Afternoon Coffee: Tradeshift, Monerium partner in historic digital payment transaction; Elon Musk under fire as a supplier…but so is Boeing

Subbotina Anna/Adobe Stock

Count on Iceland to be ground zero for a cool trend — or historic milestone, depending on how one looks at it.

Recently, Icelandic retailer Nordic Store purchased goods from IKEA Iceland and settled an e-invoice — which would generally be no big deal, but the two parties used Tradeshift’s platform and smart contracts on the Ethereum blockchain and Monerium’s programmable digital cash to carry out this reportedly historic P2P transaction, according to this release.

With the transaction, Monerium, an authorized provider of licensed e-money for blockchains, and Tradeshift, a solution provider specializing in supply chain payments and marketplaces, “prove government-regulated, programmable e-money is ready for mainstream markets. A new category of blockchain-powered payments is now a reality,” according to the release.

Anti-slavery crackdown on goods from five nations

The United States Customs and Border Protection has blocked the import of goods suspected to have been made with forced labor from five countries. The imports included clothing from China and diamonds from Zimbabwe. The CBP said it seized five different products this week based on information indicating the goods were made using slave labor, reports Reuters.

'What would it be like if Elon Musk was your supplier? Just ask NASA!’

“I’ve been critical of all contractors that overpromise and underdeliver,” said NASA administrator Jim Bridenstine to Marina Koren in an article for The Atlantic, after he had a public Twitter scuffle with Elon Musk over SpaceX’s delayed project contracted by NASA to carry people to the moon and Mars, according to an Atlantic newsletter. Boeing is also on the project, which is known as Commercial Crew, and the American plane-maker is behind as well, as indicated by Bridenstine’s quote above. “We are not singling out anybody,” he is quoted as saying, as both private companies drag their feet on the effort.

Meanwhile, Tesla's first overseas manufacturing site in China to start production

As Tesla Inc’s first manufacturing unit outside the U.S., the China factory aims to start production this month, according to sources, but a question mark hangs over whether it will meet year-end production targets because of uncertainties around orders, labor and suppliers, reports Reuters. Tesla wants to make at least 1,000 Model 3s a week here by the end of this year. The plant’s mass production schedule is important for Tesla’s hopes of reaching its total production rate at an annualized 500,000 vehicles by the end of this year.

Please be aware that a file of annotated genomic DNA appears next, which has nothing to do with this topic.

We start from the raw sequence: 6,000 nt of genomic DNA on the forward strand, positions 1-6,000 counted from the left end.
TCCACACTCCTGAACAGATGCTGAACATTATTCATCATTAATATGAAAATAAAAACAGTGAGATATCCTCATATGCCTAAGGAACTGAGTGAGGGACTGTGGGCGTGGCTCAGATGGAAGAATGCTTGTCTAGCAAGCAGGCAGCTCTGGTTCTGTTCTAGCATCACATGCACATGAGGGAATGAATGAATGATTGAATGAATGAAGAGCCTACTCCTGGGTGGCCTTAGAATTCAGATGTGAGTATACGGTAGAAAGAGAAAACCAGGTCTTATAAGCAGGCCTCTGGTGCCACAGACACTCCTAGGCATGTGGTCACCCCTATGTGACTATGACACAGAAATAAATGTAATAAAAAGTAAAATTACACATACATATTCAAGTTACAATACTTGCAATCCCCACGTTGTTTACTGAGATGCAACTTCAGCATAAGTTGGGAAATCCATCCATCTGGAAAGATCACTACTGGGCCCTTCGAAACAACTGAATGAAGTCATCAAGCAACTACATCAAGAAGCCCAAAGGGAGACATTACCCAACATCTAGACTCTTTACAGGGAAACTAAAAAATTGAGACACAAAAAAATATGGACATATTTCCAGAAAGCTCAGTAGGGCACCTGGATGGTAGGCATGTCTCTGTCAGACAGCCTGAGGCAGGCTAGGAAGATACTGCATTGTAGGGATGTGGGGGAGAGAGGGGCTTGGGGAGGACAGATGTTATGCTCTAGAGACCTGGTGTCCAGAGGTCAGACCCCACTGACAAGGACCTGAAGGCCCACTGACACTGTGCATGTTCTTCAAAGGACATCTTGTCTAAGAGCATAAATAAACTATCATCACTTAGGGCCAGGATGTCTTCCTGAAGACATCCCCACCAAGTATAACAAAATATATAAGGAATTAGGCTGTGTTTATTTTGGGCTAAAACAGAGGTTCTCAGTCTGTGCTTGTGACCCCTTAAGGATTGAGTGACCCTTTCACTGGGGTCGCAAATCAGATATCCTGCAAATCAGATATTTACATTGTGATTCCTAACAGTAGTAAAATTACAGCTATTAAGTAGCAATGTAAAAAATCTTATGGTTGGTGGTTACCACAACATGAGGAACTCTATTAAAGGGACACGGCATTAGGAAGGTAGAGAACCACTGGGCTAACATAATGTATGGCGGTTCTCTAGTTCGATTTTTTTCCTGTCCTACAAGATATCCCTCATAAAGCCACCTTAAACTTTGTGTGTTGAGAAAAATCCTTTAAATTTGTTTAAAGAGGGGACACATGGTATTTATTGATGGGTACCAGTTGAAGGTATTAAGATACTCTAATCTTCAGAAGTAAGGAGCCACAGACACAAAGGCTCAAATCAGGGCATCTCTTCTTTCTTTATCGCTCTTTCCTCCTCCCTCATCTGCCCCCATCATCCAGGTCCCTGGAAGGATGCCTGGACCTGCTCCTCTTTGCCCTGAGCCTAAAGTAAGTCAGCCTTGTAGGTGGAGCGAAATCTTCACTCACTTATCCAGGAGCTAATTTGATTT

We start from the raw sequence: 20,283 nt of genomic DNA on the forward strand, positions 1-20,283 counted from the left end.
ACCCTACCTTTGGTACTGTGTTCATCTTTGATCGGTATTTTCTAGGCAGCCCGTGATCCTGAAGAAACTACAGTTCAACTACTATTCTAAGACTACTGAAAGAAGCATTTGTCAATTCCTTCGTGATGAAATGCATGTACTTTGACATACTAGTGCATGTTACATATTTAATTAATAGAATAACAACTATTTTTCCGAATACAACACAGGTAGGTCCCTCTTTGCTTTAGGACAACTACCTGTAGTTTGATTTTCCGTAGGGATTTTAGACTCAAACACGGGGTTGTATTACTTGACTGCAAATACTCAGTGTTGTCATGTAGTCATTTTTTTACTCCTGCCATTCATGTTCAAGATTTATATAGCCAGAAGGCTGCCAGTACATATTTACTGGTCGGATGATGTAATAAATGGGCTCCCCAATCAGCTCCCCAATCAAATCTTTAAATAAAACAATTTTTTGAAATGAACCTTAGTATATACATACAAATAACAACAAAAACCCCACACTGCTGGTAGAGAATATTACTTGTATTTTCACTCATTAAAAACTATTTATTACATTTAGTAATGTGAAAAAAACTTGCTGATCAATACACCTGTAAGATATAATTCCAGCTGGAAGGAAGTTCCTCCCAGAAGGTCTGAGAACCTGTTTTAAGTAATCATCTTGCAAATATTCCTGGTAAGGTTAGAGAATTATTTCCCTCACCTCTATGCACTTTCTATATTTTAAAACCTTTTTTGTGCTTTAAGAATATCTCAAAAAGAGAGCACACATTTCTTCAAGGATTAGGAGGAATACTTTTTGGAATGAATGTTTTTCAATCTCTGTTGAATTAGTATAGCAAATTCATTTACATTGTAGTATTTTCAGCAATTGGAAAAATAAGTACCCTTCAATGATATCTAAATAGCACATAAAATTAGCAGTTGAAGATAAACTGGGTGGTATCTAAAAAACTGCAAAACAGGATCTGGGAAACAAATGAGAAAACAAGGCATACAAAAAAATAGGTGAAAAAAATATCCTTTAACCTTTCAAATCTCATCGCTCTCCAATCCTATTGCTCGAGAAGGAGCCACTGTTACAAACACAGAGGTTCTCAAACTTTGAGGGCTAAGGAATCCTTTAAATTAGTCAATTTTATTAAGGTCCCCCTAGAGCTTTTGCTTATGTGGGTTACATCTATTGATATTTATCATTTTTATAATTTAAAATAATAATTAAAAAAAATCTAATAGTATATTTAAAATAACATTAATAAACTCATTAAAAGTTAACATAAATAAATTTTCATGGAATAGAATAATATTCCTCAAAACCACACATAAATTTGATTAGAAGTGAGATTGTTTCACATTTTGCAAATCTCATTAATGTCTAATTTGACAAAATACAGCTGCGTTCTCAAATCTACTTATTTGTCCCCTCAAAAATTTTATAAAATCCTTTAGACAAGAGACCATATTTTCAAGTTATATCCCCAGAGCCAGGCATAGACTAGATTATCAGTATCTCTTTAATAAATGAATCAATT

Italy expresses concern over prospect of U.S. tariff

Italy seems apprehensive over the prospect of the U.S. imposing tariffs on Italian exports. Foreign Minister Luigi Di Maio said on Wednesday that Rome was "worried."

“The subject of tariffs worried us a lot because we have companies that survive on exports,” Di Maio told reporters at a news conference with U.S. Secretary of State Mike Pompeo. There was an awkward moment in the press conference when an Italian TV reporter handed over a block of Parmesan cheese to Pompeo as an apparent appeal against the tariffs.

Food manufacturers are deploying more automation solutions

A recent survey by the Association for Packaging and Processing Technologies has revealed that food manufacturers are increasing their reliance on robotics and automation in everything from butchering and sorting to mixing ingredients and even cooking. Nearly a third of food processing and more than 90% of packaging operations are now performed using robotics. Automation in the sector is expected to grow sharply as advancements continue.

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